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Oracle® Solaris 11.4 DTrace (Dynamic Tracing) Guide

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Updated: September 2020
 
 

Anonymous Tracing Examples

Example 33  Enabling Anonymous Tracing for the iprb Module

The following example shows an anonymous DTrace enabling for every probe in the iprb module:

# dtrace -A -m iprb
dtrace: saved anonymous enabling in /kernel/drv/dtrace.conf
dtrace: added forceload directives to /etc/system
dtrace: run update_drv(8) or reboot to enable changes
# reboot

After rebooting, dtrace prints a message on the console to indicate that it is enabling the specified probes:

 ...
  Copyright 1983-2003 Sun Microsystems, Inc.  All rights reserved.
  Use is subject to license terms.
  NOTICE: enabling probe 0 (:iprb::)
  NOTICE: enabling probe 1 (dtrace:::ERROR)
  configuring IPv4 interfaces: iprb0.
  ...

When the system has rebooted, the anonymous state may be consumed by specifying the –a option with dtrace:

# dtrace -a
  CPU     ID                    FUNCTION:NAME
    0  22954                      _init:entry 
    0  22955                     _init:return 
    0  22800                  iprbprobe:entry 
    0  22934          iprb_get_dev_type:entry 
    0  22935         iprb_get_dev_type:return 
    0  22801                 iprbprobe:return 
    0  22802                 iprbattach:entry 
    0  22874               iprb_getprop:entry 
    0  22875              iprb_getprop:return 
    0  22934          iprb_get_dev_type:entry 
    0  22935         iprb_get_dev_type:return 
    0  22870             iprb_self_test:entry 
    0  22871            iprb_self_test:return 
    0  22958            iprb_hard_reset:entry 
    0  22959           iprb_hard_reset:return 
    0  22862       iprb_get_eeprom_size:entry 
    0  22826              iprb_shiftout:entry 
    0  22828            iprb_raiseclock:entry 
    0  22829           iprb_raiseclock:return 
  ...
Example 34  Enabling Anonymous Tracing for Functions Called From iprbattach

The following example focuses only on those functions called from iprbattach. In an editor, type the following script and save it in a file named iprb.d.

fbt::iprbattach:entry
{
        self->trace = 1;
}

fbt:::
/self->trace/
{}

fbt::iprbattach:return
{
        self->trace = 0;
}

Run the following commands to clear the previous settings from the driver configuration file, install the new anonymous tracing request, and reboot:

# dtrace -AFs iprb.d
dtrace: cleaned up old anonymous enabling in /kernel/drv/dtrace.conf
dtrace: cleaned up forceload directives in /etc/system
dtrace: saved anonymous enabling in /kernel/drv/dtrace.conf
dtrace: added forceload directives to /etc/system
dtrace: run update_drv(8) or reboot to enable changes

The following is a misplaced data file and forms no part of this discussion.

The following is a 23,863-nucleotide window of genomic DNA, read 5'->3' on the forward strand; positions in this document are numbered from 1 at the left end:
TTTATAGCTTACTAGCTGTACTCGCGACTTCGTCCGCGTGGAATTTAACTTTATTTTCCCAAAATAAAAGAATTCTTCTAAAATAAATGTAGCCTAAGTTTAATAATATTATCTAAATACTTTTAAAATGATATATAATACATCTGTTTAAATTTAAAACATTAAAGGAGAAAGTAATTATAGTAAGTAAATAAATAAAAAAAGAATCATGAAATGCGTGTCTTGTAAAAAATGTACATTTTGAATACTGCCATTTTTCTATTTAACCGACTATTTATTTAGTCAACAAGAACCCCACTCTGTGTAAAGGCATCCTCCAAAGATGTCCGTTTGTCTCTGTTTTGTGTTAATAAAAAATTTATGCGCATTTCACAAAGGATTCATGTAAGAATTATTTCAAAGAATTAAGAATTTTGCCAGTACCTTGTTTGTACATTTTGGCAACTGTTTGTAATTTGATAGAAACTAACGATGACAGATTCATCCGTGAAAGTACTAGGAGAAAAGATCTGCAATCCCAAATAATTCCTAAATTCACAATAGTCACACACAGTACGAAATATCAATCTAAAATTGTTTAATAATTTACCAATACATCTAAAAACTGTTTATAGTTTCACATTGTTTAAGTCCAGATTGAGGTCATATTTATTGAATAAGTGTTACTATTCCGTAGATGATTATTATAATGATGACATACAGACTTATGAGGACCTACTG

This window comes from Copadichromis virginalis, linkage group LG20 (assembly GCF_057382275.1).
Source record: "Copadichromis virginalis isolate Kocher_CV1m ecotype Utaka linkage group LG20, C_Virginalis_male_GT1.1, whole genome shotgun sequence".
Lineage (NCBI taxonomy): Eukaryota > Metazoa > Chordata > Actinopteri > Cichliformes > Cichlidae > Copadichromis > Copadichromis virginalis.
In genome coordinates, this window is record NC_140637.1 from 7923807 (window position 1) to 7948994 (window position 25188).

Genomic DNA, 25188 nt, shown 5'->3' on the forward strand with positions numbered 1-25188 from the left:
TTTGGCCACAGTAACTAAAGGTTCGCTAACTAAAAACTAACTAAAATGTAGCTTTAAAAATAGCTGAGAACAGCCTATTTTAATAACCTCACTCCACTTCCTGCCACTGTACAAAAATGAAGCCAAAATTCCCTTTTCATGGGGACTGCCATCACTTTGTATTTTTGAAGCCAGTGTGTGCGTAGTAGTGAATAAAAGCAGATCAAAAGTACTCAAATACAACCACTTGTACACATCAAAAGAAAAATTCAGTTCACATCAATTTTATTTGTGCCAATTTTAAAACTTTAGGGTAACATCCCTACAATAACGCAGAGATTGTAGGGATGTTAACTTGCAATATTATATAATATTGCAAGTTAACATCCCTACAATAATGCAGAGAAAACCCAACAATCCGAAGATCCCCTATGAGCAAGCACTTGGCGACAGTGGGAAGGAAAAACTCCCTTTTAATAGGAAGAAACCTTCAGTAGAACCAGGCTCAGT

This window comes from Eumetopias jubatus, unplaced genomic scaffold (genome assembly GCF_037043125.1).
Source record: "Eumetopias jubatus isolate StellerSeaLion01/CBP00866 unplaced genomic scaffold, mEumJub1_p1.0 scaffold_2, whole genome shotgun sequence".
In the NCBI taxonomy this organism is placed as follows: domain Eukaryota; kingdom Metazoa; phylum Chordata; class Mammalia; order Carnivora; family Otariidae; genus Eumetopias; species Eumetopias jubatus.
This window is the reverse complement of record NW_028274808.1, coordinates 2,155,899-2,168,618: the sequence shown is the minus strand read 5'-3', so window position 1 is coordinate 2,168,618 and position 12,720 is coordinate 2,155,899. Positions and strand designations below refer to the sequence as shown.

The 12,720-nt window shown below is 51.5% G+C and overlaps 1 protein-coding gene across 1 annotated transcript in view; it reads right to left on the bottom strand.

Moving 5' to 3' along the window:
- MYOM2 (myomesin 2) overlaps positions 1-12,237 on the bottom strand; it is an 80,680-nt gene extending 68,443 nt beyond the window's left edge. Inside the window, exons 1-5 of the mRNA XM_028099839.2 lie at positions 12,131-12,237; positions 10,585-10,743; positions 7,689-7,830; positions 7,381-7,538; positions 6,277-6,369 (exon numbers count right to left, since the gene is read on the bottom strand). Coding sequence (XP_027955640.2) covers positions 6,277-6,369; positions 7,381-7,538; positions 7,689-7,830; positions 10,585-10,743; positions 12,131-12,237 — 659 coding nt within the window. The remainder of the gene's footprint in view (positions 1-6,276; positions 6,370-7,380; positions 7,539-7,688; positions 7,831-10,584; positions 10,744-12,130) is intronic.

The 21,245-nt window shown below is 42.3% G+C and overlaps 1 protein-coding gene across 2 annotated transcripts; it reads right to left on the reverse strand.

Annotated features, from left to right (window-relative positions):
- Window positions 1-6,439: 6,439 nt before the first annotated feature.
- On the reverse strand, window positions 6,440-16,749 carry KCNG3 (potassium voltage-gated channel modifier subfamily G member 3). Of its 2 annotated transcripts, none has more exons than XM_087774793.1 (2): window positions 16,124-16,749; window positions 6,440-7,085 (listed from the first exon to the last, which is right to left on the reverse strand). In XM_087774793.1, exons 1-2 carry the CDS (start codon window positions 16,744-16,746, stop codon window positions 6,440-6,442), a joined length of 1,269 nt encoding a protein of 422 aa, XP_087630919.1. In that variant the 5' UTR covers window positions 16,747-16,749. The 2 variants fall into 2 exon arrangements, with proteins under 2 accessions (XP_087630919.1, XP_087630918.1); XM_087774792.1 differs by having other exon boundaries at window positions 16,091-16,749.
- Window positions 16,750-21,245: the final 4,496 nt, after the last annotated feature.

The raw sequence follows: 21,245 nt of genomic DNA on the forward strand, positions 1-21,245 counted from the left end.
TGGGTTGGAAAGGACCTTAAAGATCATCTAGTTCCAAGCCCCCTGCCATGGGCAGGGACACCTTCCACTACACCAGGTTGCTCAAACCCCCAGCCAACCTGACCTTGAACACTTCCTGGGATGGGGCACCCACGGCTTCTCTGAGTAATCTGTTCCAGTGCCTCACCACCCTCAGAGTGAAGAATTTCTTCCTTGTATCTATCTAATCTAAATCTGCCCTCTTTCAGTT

# reboot

After rebooting, dtrace prints a different message on the console to indicate the slightly different enabling:

...
  Copyright 1983-2003 Sun Microsystems, Inc.  All rights reserved.
  Use is subject to license terms.
  NOTICE: enabling probe 0 (fbt::iprbattach:entry)
  NOTICE: enabling probe 1 (fbt:::)
  NOTICE: enabling probe 2 (fbt::iprbattach:return)
  NOTICE: enabling probe 3 (dtrace:::ERROR)
  configuring IPv4 interfaces: iprb0.
  ...

After the system has completely booted, run the dtrace with the –a option and the –e option to consume the anonymous data and then exit.

# dtrace -ae
  CPU FUNCTION                                 
    0  -> iprbattach                            
    0    -> gld_mac_alloc                       
    0      -> kmem_zalloc                       
    0        -> kmem_cache_alloc                
    0          -> kmem_cache_alloc_debug        
    0            -> verify_and_copy_pattern     
    0            <- verify_and_copy_pattern     
    0            -> tsc_gethrtime               
    0            <- tsc_gethrtime               
    0            -> getpcstack                  
    0            <- getpcstack                  
    0            -> kmem_log_enter              
    0            <- kmem_log_enter              
    0          <- kmem_cache_alloc_debug        
    0        <- kmem_cache_alloc                
    0      <- kmem_zalloc                       
    0    <- gld_mac_alloc                       
    0    -> kmem_zalloc                         
    0      -> kmem_alloc                        
    0        -> vmem_alloc                      
    0          -> highbit                       
    0          <- highbit                       
    0          -> lowbit                        
    0          <- lowbit                        
    0          -> vmem_xalloc                   
    0            -> highbit                     
    0            <- highbit                     
    0            -> lowbit                      
    0            <- lowbit                      
    0            -> segkmem_alloc               
    0              -> segkmem_xalloc            
    0                -> vmem_alloc              
    0                  -> highbit               
    0                  <- highbit               
    0                  -> lowbit                
    0                  <- lowbit                
    0                  -> vmem_seg_alloc        
    0                    -> highbit             
    0                    <- highbit             
    0                    -> highbit             
    0                    <- highbit             
    0                    -> vmem_seg_create     
  ...